Suspensions - Introduction to Suspensions
A suspension is a two phased system in which a finely divided solid is dispersed in a continuous phase of solid, liquid, or gas. The undissolved solid exists in equilibrium with a saturated solution of the solid in the continuous phase.
A pharmaceutical suspension is a coarse dispersion in which insoluble solid particles are dispersed in a liquid medium.
Size Classification of Suspensions
A pharmaceutical suspension is a coarse dispersion in which insoluble solid particles are suspended in a liquid medium.
A coarse suspension is a dispersion of finely divided, insoluble solid particles (the disperse phase) in a liquid (the dispersion medium). Most pharmaceutical suspensions consist of an aqueous dispersion medium although in some instances it may be an organic or oily liquid. A disperse phase with a mean diameter of up to 1 mm is usually termed a colloidal dispersion and include such examples as aluminum hydroxide and magnesium hydroxide suspensions.
A solid in liquid dispersion in which the particles are above colloidal size is termed a coarse suspension.
Routes of Administration
- Topical (lotions)
Forces In a Suspension
Properties of a Well-Formulated Suspension
The following animation introduces the properties of a well-formulated suspension.
In Summary, Properties of an Ideal Suspension are:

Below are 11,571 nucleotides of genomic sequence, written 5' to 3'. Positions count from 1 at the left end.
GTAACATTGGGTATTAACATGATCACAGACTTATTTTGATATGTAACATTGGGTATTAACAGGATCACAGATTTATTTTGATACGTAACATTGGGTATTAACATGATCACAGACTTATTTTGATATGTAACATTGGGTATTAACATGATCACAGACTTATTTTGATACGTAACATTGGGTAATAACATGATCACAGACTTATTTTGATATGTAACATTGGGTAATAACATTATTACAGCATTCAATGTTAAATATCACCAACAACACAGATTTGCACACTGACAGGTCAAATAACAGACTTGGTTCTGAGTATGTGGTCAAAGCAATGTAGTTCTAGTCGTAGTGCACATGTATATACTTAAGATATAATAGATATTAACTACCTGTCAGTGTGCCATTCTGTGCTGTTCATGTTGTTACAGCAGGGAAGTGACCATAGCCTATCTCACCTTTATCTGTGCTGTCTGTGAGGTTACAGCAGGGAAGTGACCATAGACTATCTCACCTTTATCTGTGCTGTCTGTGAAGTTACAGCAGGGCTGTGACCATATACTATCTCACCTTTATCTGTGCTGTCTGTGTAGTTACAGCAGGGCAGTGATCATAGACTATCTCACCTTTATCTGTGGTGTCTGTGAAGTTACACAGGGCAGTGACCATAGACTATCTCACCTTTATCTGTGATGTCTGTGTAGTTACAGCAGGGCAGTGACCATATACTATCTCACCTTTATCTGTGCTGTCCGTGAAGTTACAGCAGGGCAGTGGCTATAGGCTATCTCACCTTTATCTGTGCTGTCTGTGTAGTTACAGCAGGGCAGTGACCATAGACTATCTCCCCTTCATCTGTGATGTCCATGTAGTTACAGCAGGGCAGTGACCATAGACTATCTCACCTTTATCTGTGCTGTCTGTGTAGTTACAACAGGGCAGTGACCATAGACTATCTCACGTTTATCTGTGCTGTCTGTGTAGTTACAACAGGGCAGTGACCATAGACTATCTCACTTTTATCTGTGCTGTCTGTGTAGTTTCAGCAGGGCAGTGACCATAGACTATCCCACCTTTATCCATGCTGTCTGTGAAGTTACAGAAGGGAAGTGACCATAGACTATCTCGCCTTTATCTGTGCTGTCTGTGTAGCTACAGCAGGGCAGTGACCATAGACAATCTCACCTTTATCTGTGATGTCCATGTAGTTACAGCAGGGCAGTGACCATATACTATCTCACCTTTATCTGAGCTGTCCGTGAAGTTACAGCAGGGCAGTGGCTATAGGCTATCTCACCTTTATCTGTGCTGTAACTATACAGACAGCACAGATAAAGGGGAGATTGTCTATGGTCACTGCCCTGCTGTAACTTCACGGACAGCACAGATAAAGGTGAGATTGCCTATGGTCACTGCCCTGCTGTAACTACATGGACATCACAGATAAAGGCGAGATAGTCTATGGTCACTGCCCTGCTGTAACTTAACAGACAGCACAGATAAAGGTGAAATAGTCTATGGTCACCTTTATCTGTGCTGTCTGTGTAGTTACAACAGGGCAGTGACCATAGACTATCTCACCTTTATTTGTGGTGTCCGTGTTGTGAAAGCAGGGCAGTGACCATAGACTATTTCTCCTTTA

- Uniform dispersion
- Pleasing odour and colour
- No grittiness
- Easy to pour yet not watery
- No cap-lock
- Temperature insensitive
Uses of Suspensions
- To administer an insoluble compound as a liquid.
- To lessen the unpleasant taste of an insoluble compound by:
- formulating a vehicle in which the drug is not soluble
- using an insoluble form of the drug (ie. salt form or prodrug)
- adsorbing the drug onto an insoluble carrier
- To modify the release rate of the drug.
- To improve the stability by reducing the fraction of drug in solution.
Suspensions as a Dosage Form
Comparing suspensions with solutions:
The solution is considered to be the most bioavilable liquid dosage form. Although also a liquid, the suspension has a dissolution step. However, relative to solid dosage forms, the suspension offers two advantages:
- Drug particle size must be small to avoid a gritty mouth-feel.
- All solid particles must be wetted to achieve physical stability.